Affairs Don’t “Just Happen” (How to Protect Marriages, Repair Relationships and Recover from Infidelities)
December 4, 2018
Counseling psychologist and author Lissy Ann A. Puno talks to Lifestyle Asia about how to protect marriages, repair relationships and recover from indiscretions and infidelities
Affairs DON’T “just happen.” There are underlying causes, contributing factors, “hooks” so to speak, that make a marriage vulnerable to infidelity. Often these are subtle, seemingly insignificant or innocent, until you look back at a once happy relationship and realize too late that the warning signs were there all along.
A Relationship Checkup
If affairs don’t just happen, you ask, then might your own marriage be at risk? Are you and your spouse unknowingly drifting apart? Could you be attracting an affair without you realizing it?
To check, ask yourselves questions like these:
- Are you distracted by the day-to-day challenges of life that you are paying more attention to other things than to each other?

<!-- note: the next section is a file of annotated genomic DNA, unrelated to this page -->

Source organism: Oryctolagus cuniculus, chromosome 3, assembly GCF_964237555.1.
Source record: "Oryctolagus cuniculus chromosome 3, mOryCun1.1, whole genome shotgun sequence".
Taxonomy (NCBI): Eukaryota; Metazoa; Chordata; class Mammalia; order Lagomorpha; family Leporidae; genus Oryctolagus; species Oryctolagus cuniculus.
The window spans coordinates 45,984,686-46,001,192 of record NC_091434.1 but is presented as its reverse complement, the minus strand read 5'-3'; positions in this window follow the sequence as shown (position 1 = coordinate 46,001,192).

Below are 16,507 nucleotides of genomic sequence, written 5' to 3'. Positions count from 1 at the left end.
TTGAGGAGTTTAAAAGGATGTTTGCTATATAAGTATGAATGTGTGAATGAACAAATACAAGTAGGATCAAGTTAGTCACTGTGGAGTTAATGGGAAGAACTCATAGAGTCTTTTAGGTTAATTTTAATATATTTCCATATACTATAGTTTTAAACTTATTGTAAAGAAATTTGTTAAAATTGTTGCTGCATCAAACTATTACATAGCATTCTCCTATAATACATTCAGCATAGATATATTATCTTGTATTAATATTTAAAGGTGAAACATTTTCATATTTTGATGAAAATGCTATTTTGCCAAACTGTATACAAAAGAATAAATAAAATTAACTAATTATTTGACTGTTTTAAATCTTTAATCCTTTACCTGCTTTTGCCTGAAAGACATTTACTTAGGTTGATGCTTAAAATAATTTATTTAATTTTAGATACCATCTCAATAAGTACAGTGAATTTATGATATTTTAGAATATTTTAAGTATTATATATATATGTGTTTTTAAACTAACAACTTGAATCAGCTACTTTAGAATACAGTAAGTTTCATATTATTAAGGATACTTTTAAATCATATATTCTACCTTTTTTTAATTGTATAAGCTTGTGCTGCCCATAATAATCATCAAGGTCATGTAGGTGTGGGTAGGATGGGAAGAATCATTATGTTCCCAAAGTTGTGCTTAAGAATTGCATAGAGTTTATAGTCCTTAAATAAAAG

- Is your schedule dominated by your work and social calendar that there is really no safeguarding of couple time?
- Do you assume that there is really no need to ask about each other’s lives because, if there was something to be known, then the other would speak up about it?
- Have you stopped behaving in caring, romantic and affectionate ways to one another because you believe that these are not important?
Relationships and marriages today are experiencing significant challenges. The fast-paced busy-ness of life takes away from the time needed to maintain a strong relationship. The push for individual happiness and prioritizing what the “me” wants and feels it deserves creates disconnected “parallel lives” that make a relationship vulnerable. Worse, the social media image of what an ideal relationship should be sets such a high standard for couples that greater dissatisfaction is felt sooner. The result? Long-term, committed relationships, and marriage is now becoming optional for young people.
The Stages of a Relationship
All relationships start out with what is called the Romantic Love stage. A flood of “feel good” feelings fuels the passion and ecstasy of this stage, creating the illusion of attachment. It is a time full of promise. But those promises last just long enough to convince you both are head over heels in love and cannot live without one another. The world exists only for the two of you. This stage of romantic love does not last long, though. It is unstable and fleeting and yet is often the basis of a lifelong decision!